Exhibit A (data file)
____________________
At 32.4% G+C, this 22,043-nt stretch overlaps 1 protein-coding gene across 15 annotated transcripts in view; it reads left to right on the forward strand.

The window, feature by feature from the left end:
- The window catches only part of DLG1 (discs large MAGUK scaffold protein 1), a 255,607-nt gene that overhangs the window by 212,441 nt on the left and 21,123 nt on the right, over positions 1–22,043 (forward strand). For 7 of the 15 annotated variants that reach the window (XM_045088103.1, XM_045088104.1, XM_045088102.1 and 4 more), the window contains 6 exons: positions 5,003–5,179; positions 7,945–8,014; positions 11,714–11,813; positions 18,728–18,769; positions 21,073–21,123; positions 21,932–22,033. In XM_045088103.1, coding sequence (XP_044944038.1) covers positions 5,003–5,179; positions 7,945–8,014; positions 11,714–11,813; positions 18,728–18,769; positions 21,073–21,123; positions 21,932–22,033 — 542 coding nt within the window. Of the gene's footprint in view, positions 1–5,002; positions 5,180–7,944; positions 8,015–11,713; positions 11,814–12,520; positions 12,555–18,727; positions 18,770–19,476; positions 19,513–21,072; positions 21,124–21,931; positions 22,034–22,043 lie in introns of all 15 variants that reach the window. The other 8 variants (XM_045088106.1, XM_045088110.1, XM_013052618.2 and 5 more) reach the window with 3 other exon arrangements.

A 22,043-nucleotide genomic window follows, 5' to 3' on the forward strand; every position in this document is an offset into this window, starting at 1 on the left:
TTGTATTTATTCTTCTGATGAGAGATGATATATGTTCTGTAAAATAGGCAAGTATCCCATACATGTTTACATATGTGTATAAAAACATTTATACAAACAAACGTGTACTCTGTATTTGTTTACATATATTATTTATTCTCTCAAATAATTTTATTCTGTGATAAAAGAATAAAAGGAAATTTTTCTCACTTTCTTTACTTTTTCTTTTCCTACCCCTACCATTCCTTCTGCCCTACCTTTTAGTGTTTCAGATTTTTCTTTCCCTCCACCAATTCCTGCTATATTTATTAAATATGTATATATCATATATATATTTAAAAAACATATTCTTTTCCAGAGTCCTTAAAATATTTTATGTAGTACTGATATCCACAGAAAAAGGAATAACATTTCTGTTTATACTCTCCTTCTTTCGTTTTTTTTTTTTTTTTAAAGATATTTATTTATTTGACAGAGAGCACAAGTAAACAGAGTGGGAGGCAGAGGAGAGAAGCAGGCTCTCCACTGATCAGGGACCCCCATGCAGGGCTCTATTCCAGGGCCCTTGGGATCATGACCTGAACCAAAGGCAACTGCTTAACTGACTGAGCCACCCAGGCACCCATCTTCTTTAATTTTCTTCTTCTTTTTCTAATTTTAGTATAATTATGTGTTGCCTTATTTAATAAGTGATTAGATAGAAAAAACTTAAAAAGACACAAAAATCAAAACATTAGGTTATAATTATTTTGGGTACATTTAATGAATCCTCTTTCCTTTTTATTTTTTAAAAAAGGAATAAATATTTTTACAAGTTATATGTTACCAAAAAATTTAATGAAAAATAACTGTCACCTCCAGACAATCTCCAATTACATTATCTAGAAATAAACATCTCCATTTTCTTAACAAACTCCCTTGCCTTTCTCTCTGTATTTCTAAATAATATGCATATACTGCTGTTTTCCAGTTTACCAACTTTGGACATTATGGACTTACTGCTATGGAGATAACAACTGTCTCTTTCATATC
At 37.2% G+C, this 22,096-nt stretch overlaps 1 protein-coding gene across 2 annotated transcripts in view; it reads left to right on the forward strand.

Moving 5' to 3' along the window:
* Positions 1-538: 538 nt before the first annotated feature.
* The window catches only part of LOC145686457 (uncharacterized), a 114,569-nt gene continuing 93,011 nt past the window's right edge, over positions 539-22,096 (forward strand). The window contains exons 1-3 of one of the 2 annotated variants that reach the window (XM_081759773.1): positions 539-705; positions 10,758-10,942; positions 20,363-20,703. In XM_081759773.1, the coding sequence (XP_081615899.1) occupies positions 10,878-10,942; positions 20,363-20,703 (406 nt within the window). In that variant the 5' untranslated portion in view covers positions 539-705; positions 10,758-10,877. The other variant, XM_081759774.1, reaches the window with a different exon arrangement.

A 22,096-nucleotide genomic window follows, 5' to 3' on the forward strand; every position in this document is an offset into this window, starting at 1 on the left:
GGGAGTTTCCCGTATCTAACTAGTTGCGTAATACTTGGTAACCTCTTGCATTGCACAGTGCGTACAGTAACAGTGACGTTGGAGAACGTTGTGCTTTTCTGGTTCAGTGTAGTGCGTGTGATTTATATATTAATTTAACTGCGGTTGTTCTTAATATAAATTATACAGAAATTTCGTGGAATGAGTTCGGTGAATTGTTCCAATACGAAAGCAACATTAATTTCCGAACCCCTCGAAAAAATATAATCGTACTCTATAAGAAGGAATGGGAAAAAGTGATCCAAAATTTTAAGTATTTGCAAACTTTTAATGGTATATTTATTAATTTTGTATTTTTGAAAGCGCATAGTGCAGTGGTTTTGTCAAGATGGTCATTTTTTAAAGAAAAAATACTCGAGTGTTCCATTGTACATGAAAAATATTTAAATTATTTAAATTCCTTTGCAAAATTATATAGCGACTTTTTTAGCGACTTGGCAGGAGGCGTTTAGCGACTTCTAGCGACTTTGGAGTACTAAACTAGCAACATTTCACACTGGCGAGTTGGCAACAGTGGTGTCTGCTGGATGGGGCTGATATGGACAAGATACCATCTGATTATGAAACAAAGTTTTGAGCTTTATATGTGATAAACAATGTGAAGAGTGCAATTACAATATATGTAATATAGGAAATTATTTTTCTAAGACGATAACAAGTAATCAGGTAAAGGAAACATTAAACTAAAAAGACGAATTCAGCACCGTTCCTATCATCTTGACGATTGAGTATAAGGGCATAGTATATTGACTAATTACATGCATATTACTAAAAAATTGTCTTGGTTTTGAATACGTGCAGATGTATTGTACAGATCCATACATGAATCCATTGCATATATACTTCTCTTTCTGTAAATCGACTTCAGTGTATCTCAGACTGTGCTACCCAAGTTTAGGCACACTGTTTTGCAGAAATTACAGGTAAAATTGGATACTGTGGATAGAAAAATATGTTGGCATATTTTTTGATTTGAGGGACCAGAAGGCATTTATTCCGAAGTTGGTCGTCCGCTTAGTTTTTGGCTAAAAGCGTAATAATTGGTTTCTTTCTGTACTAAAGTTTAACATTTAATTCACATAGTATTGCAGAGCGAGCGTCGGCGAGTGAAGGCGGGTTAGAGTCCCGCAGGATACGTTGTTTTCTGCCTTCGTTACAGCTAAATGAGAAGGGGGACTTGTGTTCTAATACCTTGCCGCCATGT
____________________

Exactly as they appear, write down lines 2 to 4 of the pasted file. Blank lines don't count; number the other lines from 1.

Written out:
The window, feature by feature from the left end:
- The window catches only part of DLG1 (discs large MAGUK scaffold protein 1), a 255,607-nt gene that overhangs the window by 212,441 nt on the left and 21,123 nt on the right, over positions 1–22,043 (forward strand). For 7 of the 15 annotated variants that reach the window (XM_045088103.1, XM_045088104.1, XM_045088102.1 and 4 more), the window contains 6 exons: positions 5,003–5,179; positions 7,945–8,014; positions 11,714–11,813; positions 18,728–18,769; positions 21,073–21,123; positions 21,932–22,033. In XM_045088103.1, coding sequence (XP_044944038.1) covers positions 5,003–5,179; positions 7,945–8,014; positions 11,714–11,813; positions 18,728–18,769; positions 21,073–21,123; positions 21,932–22,033 — 542 coding nt within the window. Of the gene's footprint in view, positions 1–5,002; positions 5,180–7,944; positions 8,015–11,713; positions 11,814–12,520; positions 12,555–18,727; positions 18,770–19,476; positions 19,513–21,072; positions 21,124–21,931; positions 22,034–22,043 lie in introns of all 15 variants that reach the window. The other 8 variants (XM_045088106.1, XM_045088110.1, XM_013052618.2 and 5 more) reach the window with 3 other exon arrangements.

A 22,043-nucleotide genomic window follows, 5' to 3' on the forward strand; every position in this document is an offset into this window, starting at 1 on the left: